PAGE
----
JW: Mobile First and expanding upwards – looking at implementation, what challenges are there with say practical issues like scalability wrt tools etc?
LW: My methodology is that the mobile version is a foundation to build on, so when you push to the web you enhance and layer in as you get more screen real estate.
That becomes the front end technical solution if you like. I see so many responsive web designs now that are great on phone, tablet and desktop.
JW: The use case of people working with content in a mobile environment is very different to expectations of needs for desktop content – is responsive web design still relevant there? Does mobile first methodology work there?
LW: Assuming mobile use is this moving on-the-go use case is a non starter. 20% of use is on the couch, with TV on. 39% use mobile in bathroom (61% are lying!), so usage is anywhere and everywhere.
Assuming mobile device usage actually means mobile (moving) context, and saying you’re going to change the interface or content to do XYZ is a mind reading/losing proposition. I don’t know anyone who’s made that work intelligently.
I’m not seeing anyone going about cutting out important functionality just for mobile. On mobile, if users come from a Google search and then find the stuff they were expecting isn’t there then they’re going to be pretty pissed off.
Just because my screen is small doesn’t give anyone insight to my behaviours, desires and needs.
I do believe there are certain contexts where you have certain information, then it’s common to have location based services so their mobile use has risen – but it’s still valid on desktop. But you just perhaps make the content less prominent on desktop compared to mobile.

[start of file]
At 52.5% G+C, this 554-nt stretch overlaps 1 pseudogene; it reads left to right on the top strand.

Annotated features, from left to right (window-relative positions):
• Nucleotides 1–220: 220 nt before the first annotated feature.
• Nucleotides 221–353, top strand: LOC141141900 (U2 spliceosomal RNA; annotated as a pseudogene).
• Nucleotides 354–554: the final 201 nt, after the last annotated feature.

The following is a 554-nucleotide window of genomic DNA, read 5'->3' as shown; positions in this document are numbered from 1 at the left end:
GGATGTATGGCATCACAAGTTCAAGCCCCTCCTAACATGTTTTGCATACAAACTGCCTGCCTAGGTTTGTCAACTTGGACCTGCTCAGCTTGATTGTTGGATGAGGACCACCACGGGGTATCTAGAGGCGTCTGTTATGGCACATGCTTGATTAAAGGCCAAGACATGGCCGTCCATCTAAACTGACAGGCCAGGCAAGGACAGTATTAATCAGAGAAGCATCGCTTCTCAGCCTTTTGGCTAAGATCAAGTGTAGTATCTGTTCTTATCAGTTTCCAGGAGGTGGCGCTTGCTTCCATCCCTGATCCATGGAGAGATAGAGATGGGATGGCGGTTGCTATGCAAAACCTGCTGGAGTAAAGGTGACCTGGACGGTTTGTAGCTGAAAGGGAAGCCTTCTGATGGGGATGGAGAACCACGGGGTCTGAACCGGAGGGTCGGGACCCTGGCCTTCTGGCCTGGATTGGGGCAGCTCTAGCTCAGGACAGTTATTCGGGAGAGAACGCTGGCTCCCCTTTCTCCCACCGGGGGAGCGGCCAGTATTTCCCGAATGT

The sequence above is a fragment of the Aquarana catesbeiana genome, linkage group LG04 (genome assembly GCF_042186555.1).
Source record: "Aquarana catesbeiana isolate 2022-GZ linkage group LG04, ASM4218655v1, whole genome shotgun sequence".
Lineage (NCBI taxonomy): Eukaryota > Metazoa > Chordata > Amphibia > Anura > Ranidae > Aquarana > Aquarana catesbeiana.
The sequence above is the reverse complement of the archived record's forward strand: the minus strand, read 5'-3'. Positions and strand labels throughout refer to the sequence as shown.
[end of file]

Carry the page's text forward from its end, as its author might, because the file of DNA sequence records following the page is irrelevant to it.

So the question of context comes up a lot. You can tune the prioritisation or hierarchy of information, but the presence of the content is still valuable in either case. You can totally manage that with a responsive web design.
JW: How would you suggest people go about putting forward the case that Mobile First should be embraced.
LW: The easiest thing is to go look at your logs.
I spoke to 2 big companies yesterday – one has 30% mobile traffic, the other has during the week 40%, and the weekend 50/50
Chances are that’s the environment you’re living in. Look round at everyone else. Facebook has more than 50% mobile use. PayPal, eBay – use other people’s data as a proxy. These are actual use cases.
I had occasion to need to export a years worth of statements to an Excel file to help with filing a self assessment tax form.
This is a typical task completed by many people during January as the deadline for self assessment forms looms up at the end of the month.
I dread this task, because year in, year out, Lloyds TSB provides me with one of the most frustrating experiences I have found online. Past experience has taught me what constraints are in place and what sort of experience to expect, but…
This year, I thought I’d document my experience as if I were a new user, and write it up as a case study, because sure enough, Lloyds TSB did not fail to disappoint me this year either.
This is the Export Statement popup dialog which appears over your account page.
It looks innocuous enough. But right off the bat, there’s a problem – I can only download 150 transactions at a time. Well I have no idea how long it takes me to do 150 transactions. One month? Two months? Three maybe? If I enter the year period I’m interested, and find that 150 transactions only covered the first 39 days, I have to come back and enter a new start date corresponding to when the first export got truncated. And I have to make it overlap a bit because otherwise I might miss a few transactions from the date of truncation. So then I know I’m going to have to piece together these exports and find the bits that overlap and remove duplicated entries.